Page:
Polls: Democracy remains important to people but trust erodes

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At this year’s Copenhagen Democracy Summit and discussion on the state of global democracy, the Alliance of Democracies Foundation in collaboration with Latana, a Berlin-based consumer insights firm, released the Democracy Perception Index (DPI) for 2022. Covering 75% of the world’s population in over 50 countries, it is the largest survey in the world which explores the perceptions of common citizens.

Despite the recent unprovoked invasion of Ukraine by Russia and a continuing rise of authoritarianism around the world, the survey found that 84% of respondents said that it is important to have democracy in their country. This compares even more favorably than the 78% recorded in 2020 and 81% in 2021

Democracy remains important to people globally 

Democracy is very important for people right across the board. There are a few standouts worth noting. In Greece, the birthplace of modern democracy, 96% of respondents returned a positive answer when questioned. Even in Iran, which the Freedom House Country Report 2022 rated as “not free” based on political rights and civil liberties, 61% of those surveyed said that democracy was important to them.

Percentage of people who say democracy is important in their country. Source: DPI report, p. 7.

But despite the universal belief in the importance of democracy across the globe, it appears trust in the performance of democratic institutions themselves is being eroded, in part by worries over economic inequality. Other surveys conducted recently, in particular the Edelman Trust Barometer 2022, have picked up on this trend. According to the Edelman survey, the aforementioned erosion has been most widely felt in the US, UK, Spain and Germany. With institutions in these countries trusted by less than half of the population. 

Social media and democracy

When it came to the influence of social media in our democratic system, the DPI results were mixed but not unsurprising. Overall across the world, 55% of people believe that social media has a positive influence on democracy while only 29% had an opposing viewpoint. But the regional breakdown was very different. While 36% of people in Europe were far more critical of the influence of social media, those surveyed in Asian and Latin American countries tended to be more supportive, at 21% and 17% respectively.

In the United States, respondents were very critical of the influence that social media platforms have on democracy. A majority of Americans, 52% in total, believe they have a negative impact. This has grown considerably from 36% in 2020, and 47% last year. Perhaps the events of January 6, 2021 at the US Capitol Complex have concentrated minds.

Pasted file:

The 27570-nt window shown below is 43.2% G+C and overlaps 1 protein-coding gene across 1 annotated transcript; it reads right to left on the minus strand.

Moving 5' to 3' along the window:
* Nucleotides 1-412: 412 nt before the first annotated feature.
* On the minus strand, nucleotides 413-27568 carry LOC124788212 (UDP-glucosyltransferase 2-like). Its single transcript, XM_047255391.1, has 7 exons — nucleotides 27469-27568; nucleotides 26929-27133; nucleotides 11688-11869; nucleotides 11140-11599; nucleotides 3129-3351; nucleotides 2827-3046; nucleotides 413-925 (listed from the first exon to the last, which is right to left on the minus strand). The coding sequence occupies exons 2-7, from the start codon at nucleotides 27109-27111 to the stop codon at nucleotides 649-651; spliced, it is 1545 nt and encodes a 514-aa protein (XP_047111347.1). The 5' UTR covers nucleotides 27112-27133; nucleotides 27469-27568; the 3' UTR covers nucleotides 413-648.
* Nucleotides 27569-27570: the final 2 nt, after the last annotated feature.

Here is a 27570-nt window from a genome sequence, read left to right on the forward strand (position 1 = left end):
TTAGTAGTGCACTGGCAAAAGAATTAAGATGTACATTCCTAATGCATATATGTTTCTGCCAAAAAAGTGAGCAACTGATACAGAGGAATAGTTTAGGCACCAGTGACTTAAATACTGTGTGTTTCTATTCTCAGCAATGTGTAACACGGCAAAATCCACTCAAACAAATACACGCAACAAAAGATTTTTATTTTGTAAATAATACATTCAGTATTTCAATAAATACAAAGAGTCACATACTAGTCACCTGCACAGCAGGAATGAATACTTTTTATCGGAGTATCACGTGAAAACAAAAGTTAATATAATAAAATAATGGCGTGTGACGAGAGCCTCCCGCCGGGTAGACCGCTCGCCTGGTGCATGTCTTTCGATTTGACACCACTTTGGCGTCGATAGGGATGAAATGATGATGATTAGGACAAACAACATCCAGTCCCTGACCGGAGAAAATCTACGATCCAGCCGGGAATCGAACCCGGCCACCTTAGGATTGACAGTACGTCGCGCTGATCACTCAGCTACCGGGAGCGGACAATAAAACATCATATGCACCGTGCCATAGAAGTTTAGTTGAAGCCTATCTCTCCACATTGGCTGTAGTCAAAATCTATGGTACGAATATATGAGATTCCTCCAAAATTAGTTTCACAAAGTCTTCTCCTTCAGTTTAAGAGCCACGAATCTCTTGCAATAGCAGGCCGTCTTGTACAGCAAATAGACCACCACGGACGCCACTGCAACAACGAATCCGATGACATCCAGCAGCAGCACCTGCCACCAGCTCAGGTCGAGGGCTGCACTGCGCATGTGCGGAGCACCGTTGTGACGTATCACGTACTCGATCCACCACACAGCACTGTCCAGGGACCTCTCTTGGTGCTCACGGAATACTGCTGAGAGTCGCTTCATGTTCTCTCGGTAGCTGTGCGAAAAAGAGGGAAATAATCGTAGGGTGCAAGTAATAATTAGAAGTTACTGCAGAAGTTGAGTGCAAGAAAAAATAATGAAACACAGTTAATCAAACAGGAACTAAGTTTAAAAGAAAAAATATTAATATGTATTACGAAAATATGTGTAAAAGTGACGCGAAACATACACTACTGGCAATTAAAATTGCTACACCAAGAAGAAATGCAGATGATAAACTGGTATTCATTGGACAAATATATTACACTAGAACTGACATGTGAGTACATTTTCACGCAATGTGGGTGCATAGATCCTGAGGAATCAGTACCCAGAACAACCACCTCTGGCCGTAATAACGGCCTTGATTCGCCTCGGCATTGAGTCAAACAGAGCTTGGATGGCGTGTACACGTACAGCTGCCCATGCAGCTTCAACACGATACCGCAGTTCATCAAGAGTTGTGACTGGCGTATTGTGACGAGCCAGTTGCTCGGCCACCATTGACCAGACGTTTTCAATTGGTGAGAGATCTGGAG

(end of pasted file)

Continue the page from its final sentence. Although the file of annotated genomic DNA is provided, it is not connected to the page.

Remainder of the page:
Again, the Edelman survey picked up on this regional pattern. They found a similar level of distrust to be prevalent, with just 37% of total respondents saying they trust social media as a news source across the 28 countries it surveyed. 

The desire for democracy is a strong as ever 

Despite the strong support for democracy across the surveyed countries, a considerable 41% of people said in the DPI poll that there is “not enough democracy” in their country. Dissatisfaction with the level of democracy is highest in Latin American countries and lowest in Asia. This sentiment has also increased most in European countries such as Greece, France, Austria, and the Netherlands since the previous survey in 2021. In Turkey, where President Erdogan has been in power since 2014, the figure stands at almost 75%. 

People don’t think their countries are very democratic. Source: DPI report, p. 9.

While European countries struggle with the perception of democracy, there is one surprising finding. According to the survey, a huge 83% of Chinese respondents believe their country is very democratic, putting the one-party state at the top of the list. However, research has found that regime-related survey questions in autocratic countries do not produce authentic figures due to self-censorship of respondents. Thus, some of the survey results, such as this, probably cannot be taken at face value. 

While this year’s DPI survey illustrates the very difficult global environment for democracy as a whole, with the rise of authoritarianism, perceived inequalities and war considered top threats, there are some encouraging signs which cannot be overlooked. Even in challenging times, the overwhelming number of people continue to believe in democracy. In particular, they cherish their right to freedom of speech, fair elections and equal rights closely, which our global democratic system affords them. In the face of global challenges, such as the Russian invasion of Ukraine or threats to Taiwan from China, the vast majority support the democratic world taking punitive action. 

It is clear that citizens in the countries surveyed expect renewed leadership from leading powers to strengthen the state of and improve their perception of global democracy. In the words of Alliance of Democracies Founder, Anders Fogh Rasmussen, “people living in democracies want to see greater unity to push back against rising autocratic powers”. 

Colm Lehane
Colm Lehane is a communications and media professional who currently works as a Content and Social Media Consultant with Democracy Without Borders. He holds a Master's Degree in Government and Public Policy from University College Cork.

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